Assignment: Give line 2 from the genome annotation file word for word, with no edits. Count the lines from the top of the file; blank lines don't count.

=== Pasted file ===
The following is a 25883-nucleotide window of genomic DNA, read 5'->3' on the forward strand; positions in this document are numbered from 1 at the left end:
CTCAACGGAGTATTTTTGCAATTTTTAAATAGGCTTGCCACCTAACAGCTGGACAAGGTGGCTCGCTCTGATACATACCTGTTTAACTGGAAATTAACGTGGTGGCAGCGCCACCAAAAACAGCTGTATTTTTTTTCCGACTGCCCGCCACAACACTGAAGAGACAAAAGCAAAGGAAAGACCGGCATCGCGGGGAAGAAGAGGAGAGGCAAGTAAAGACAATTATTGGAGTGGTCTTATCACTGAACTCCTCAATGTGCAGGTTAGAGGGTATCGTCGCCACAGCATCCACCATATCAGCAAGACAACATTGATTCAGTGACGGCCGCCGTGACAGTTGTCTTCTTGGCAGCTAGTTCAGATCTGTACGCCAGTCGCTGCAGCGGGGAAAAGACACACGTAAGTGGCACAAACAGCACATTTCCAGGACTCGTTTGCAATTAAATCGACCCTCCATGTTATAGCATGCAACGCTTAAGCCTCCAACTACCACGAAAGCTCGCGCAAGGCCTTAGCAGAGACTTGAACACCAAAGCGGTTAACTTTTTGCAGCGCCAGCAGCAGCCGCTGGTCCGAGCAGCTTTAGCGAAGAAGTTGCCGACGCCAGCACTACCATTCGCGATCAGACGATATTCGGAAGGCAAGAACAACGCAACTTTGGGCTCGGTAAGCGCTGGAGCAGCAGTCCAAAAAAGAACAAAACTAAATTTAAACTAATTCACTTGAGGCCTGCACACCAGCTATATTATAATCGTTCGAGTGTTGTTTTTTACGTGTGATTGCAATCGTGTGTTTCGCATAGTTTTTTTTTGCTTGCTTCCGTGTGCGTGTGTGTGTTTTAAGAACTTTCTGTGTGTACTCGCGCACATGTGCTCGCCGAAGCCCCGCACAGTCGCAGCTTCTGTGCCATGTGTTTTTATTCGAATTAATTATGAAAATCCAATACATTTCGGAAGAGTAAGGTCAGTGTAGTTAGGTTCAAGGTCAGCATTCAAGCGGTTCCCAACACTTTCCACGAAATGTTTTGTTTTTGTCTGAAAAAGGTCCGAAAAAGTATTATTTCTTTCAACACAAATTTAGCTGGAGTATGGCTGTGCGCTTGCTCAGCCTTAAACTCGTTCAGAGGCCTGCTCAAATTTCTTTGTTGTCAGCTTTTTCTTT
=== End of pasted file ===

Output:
CTCAACGGAGTATTTTTGCAATTTTTAAATAGGCTTGCCACCTAACAGCTGGACAAGGTGGCTCGCTCTGATACATACCTGTTTAACTGGAAATTAACGTGGTGGCAGCGCCACCAAAAACAGCTGTATTTTTTTTCCGACTGCCCGCCACAACACTGAAGAGACAAAAGCAAAGGAAAGACCGGCATCGCGGGGAAGAAGAGGAGAGGCAAGTAAAGACAATTATTGGAGTGGTCTTATCACTGAACTCCTCAATGTGCAGGTTAGAGGGTATCGTCGCCACAGCATCCACCATATCAGCAAGACAACATTGATTCAGTGACGGCCGCCGTGACAGTTGTCTTCTTGGCAGCTAGTTCAGATCTGTACGCCAGTCGCTGCAGCGGGGAAAAGACACACGTAAGTGGCACAAACAGCACATTTCCAGGACTCGTTTGCAATTAAATCGACCCTCCATGTTATAGCATGCAACGCTTAAGCCTCCAACTACCACGAAAGCTCGCGCAAGGCCTTAGCAGAGACTTGAACACCAAAGCGGTTAACTTTTTGCAGCGCCAGCAGCAGCCGCTGGTCCGAGCAGCTTTAGCGAAGAAGTTGCCGACGCCAGCACTACCATTCGCGATCAGACGATATTCGGAAGGCAAGAACAACGCAACTTTGGGCTCGGTAAGCGCTGGAGCAGCAGTCCAAAAAAGAACAAAACTAAATTTAAACTAATTCACTTGAGGCCTGCACACCAGCTATATTATAATCGTTCGAGTGTTGTTTTTTACGTGTGATTGCAATCGTGTGTTTCGCATAGTTTTTTTTTGCTTGCTTCCGTGTGCGTGTGTGTGTTTTAAGAACTTTCTGTGTGTACTCGCGCACATGTGCTCGCCGAAGCCCCGCACAGTCGCAGCTTCTGTGCCATGTGTTTTTATTCGAATTAATTATGAAAATCCAATACATTTCGGAAGAGTAAGGTCAGTGTAGTTAGGTTCAAGGTCAGCATTCAAGCGGTTCCCAACACTTTCCACGAAATGTTTTGTTTTTGTCTGAAAAAGGTCCGAAAAAGTATTATTTCTTTCAACACAAATTTAGCTGGAGTATGGCTGTGCGCTTGCTCAGCCTTAAACTCGTTCAGAGGCCTGCTCAAATTTCTTTGTTGTCAGCTTTTTCTTT